Obsessive-compulsive disorder (OCD) represents a highly prevalent and impairing psychiatric disorder. Functional and structural imaging studies implicate the involvement of basal ganglia-thalamo-cortical circuits in the pathophysiology of this disorder. In patients remaining resistant to pharmaco- and behavioral therapy, modulation of these circuits may consequently reverse clinical symptoms. High frequency stimulation (HFS) of the subthalamic nucleus (STN), an important station of the basal ganglia-thalamo-cortical circuits, has been reported to reduce obsessive-compulsive symptoms in a few Parkinson's disease patients with comorbid OCD.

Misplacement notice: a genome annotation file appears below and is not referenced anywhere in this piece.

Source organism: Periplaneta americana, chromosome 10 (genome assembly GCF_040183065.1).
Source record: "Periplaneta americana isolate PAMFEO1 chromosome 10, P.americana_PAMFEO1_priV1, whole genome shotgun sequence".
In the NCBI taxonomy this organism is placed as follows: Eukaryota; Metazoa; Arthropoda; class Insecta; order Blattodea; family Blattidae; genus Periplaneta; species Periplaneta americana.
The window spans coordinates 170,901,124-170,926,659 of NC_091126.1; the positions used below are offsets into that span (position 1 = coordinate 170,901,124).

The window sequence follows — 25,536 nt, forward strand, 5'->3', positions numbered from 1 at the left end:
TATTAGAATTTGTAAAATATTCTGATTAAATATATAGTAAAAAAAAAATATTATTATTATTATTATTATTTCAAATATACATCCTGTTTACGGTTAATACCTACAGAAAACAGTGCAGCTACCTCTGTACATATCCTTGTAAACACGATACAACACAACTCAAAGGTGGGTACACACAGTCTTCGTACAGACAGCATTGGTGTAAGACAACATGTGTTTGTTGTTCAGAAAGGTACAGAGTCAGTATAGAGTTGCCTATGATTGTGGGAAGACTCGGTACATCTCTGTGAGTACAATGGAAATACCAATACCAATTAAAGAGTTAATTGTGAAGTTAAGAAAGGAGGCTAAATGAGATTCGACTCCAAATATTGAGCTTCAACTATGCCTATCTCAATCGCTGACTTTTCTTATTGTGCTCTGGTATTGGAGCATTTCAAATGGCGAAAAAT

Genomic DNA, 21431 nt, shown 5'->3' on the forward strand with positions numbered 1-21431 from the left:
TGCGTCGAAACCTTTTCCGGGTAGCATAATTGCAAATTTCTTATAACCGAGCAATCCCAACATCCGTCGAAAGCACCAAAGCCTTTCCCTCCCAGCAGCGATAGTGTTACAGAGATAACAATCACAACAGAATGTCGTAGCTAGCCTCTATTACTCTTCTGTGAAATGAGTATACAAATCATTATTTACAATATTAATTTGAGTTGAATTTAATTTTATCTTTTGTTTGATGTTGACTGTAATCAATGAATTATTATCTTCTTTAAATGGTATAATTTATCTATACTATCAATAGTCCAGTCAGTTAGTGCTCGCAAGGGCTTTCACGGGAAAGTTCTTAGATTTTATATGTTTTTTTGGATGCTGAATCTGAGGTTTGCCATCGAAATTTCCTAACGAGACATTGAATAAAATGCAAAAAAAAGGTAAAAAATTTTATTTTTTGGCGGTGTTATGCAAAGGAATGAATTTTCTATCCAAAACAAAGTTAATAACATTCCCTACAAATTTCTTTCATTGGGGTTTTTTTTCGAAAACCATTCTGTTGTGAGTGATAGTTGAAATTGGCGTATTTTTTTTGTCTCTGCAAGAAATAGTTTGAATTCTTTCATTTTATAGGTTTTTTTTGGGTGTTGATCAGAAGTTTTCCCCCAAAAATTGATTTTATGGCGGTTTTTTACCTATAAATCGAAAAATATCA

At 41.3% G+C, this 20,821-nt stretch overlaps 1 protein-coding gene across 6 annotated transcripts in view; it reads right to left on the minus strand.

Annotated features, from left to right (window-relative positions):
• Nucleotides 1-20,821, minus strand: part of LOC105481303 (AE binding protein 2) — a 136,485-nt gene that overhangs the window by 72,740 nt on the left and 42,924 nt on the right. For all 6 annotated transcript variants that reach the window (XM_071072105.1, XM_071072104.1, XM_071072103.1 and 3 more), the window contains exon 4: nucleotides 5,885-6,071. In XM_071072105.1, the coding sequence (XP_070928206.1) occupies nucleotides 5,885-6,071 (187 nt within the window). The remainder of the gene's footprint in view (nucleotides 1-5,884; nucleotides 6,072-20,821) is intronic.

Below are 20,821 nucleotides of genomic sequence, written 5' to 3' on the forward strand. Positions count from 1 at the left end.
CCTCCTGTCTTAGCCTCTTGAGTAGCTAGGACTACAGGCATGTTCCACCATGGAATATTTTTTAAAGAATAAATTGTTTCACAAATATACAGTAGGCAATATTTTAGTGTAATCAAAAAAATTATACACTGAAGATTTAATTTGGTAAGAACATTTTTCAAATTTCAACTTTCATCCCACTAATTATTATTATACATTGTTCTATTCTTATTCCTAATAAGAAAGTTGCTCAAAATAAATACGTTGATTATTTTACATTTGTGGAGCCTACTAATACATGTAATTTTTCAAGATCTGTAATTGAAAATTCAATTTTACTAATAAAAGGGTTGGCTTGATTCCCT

The present study tested the effects of bilateral HFS of the STN and of bilateral pharmacological inactivation of the STN (via intracranial administration of the GABA agonist muscimol) on checking behavior in the quinpirole rat model of OCD.
We demonstrate that both HFS and pharmacological inactivation of the STN reduce quinpirole-induced compulsive checking behavior.
We conclude that functional inhibition of the STN can alleviate compulsive checking, and suggest the STN as a potential target structure for HFS in the treatment of OCD.